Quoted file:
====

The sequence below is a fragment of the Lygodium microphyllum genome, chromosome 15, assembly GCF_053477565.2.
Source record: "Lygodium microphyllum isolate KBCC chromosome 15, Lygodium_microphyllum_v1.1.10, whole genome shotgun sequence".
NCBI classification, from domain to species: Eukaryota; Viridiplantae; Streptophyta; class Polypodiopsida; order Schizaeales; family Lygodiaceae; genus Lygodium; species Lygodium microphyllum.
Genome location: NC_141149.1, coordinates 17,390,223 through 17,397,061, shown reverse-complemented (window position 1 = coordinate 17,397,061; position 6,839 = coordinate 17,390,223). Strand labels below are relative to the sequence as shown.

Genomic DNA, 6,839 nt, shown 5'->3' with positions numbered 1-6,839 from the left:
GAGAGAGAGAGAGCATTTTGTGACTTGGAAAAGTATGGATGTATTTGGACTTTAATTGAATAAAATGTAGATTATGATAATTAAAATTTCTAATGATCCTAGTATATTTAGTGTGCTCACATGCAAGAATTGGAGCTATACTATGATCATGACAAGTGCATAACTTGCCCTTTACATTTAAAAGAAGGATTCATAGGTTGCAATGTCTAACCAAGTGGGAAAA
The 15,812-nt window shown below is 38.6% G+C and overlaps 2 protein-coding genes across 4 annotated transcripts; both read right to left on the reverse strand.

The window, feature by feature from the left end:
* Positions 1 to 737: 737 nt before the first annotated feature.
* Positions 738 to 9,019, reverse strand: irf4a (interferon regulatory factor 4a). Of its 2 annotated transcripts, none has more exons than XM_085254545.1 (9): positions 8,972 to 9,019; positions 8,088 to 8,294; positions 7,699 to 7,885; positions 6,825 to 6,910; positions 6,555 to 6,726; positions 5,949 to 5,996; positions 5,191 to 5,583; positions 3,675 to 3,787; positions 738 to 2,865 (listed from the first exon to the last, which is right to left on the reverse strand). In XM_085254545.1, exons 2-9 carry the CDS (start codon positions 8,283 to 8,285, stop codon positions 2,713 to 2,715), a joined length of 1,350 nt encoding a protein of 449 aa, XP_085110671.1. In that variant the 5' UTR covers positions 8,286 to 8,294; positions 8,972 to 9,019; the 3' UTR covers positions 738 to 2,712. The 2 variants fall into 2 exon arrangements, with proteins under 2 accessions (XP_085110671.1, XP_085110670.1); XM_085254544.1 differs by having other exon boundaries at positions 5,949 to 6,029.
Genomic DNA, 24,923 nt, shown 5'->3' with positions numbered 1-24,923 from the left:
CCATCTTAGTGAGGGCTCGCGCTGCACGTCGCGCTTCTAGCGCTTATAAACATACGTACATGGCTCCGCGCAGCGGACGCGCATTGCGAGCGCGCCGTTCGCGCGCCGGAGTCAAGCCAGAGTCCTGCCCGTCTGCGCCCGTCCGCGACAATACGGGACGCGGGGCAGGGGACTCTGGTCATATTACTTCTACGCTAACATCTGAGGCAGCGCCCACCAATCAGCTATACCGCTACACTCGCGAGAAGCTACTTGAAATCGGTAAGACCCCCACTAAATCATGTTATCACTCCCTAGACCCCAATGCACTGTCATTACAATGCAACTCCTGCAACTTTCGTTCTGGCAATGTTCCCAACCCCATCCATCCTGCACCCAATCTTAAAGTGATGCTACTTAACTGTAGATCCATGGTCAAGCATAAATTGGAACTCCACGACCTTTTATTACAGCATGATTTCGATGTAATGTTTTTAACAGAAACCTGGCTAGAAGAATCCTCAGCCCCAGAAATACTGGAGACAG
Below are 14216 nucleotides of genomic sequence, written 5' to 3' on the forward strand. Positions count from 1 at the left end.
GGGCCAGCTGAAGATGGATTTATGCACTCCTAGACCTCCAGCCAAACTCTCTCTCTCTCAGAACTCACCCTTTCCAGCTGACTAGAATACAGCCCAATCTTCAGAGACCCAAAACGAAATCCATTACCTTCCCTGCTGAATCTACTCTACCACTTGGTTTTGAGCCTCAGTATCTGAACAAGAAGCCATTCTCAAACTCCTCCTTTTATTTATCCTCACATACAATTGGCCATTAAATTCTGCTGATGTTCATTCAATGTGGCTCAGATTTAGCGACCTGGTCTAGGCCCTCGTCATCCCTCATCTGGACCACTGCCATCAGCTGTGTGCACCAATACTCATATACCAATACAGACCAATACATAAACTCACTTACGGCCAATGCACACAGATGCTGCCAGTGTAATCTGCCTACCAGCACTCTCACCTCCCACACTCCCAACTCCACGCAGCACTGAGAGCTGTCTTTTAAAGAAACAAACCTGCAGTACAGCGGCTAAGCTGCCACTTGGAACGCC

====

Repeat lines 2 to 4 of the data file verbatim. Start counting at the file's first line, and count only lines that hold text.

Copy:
Source record: "Lygodium microphyllum isolate KBCC chromosome 15, Lygodium_microphyllum_v1.1.10, whole genome shotgun sequence".
NCBI classification, from domain to species: Eukaryota; Viridiplantae; Streptophyta; class Polypodiopsida; order Schizaeales; family Lygodiaceae; genus Lygodium; species Lygodium microphyllum.
Genome location: NC_141149.1, coordinates 17,390,223 through 17,397,061, shown reverse-complemented (window position 1 = coordinate 17,397,061; position 6,839 = coordinate 17,390,223). Strand labels below are relative to the sequence as shown.